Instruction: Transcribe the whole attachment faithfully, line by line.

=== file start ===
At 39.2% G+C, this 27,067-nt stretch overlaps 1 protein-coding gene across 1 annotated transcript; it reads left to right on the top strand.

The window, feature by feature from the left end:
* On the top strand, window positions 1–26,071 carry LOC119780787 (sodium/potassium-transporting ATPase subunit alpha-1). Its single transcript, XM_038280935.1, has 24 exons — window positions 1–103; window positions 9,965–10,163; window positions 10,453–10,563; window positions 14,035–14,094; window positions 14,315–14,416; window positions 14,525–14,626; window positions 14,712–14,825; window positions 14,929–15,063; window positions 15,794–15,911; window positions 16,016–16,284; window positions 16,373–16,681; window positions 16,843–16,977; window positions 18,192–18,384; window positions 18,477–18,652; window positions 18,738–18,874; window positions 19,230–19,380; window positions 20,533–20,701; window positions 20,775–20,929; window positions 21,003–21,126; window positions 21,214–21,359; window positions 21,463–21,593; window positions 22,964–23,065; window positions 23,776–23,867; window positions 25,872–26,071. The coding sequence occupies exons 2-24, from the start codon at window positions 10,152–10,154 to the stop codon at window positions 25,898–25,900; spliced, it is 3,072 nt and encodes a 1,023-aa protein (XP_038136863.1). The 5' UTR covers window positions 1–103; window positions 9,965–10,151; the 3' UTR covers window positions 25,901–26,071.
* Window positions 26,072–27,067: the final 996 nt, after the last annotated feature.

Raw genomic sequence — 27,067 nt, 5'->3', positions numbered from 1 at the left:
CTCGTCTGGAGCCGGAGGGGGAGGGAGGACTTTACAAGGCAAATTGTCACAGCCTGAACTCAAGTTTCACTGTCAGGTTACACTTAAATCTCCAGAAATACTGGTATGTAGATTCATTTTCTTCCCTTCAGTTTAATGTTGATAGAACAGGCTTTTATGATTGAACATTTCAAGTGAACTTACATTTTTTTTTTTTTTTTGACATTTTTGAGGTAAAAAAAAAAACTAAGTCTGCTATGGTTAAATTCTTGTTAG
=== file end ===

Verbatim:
At 39.2% G+C, this 27,067-nt stretch overlaps 1 protein-coding gene across 1 annotated transcript; it reads left to right on the top strand.

The window, feature by feature from the left end:
* On the top strand, window positions 1–26,071 carry LOC119780787 (sodium/potassium-transporting ATPase subunit alpha-1). Its single transcript, XM_038280935.1, has 24 exons — window positions 1–103; window positions 9,965–10,163; window positions 10,453–10,563; window positions 14,035–14,094; window positions 14,315–14,416; window positions 14,525–14,626; window positions 14,712–14,825; window positions 14,929–15,063; window positions 15,794–15,911; window positions 16,016–16,284; window positions 16,373–16,681; window positions 16,843–16,977; window positions 18,192–18,384; window positions 18,477–18,652; window positions 18,738–18,874; window positions 19,230–19,380; window positions 20,533–20,701; window positions 20,775–20,929; window positions 21,003–21,126; window positions 21,214–21,359; window positions 21,463–21,593; window positions 22,964–23,065; window positions 23,776–23,867; window positions 25,872–26,071. The coding sequence occupies exons 2-24, from the start codon at window positions 10,152–10,154 to the stop codon at window positions 25,898–25,900; spliced, it is 3,072 nt and encodes a 1,023-aa protein (XP_038136863.1). The 5' UTR covers window positions 1–103; window positions 9,965–10,151; the 3' UTR covers window positions 25,901–26,071.
* Window positions 26,072–27,067: the final 996 nt, after the last annotated feature.

Raw genomic sequence — 27,067 nt, 5'->3', positions numbered from 1 at the left:
CTCGTCTGGAGCCGGAGGGGGAGGGAGGACTTTACAAGGCAAATTGTCACAGCCTGAACTCAAGTTTCACTGTCAGGTTACACTTAAATCTCCAGAAATACTGGTATGTAGATTCATTTTCTTCCCTTCAGTTTAATGTTGATAGAACAGGCTTTTATGATTGAACATTTCAAGTGAACTTACATTTTTTTTTTTTTTTTGACATTTTTGAGGTAAAAAAAAAAACTAAGTCTGCTATGGTTAAATTCTTGTTAG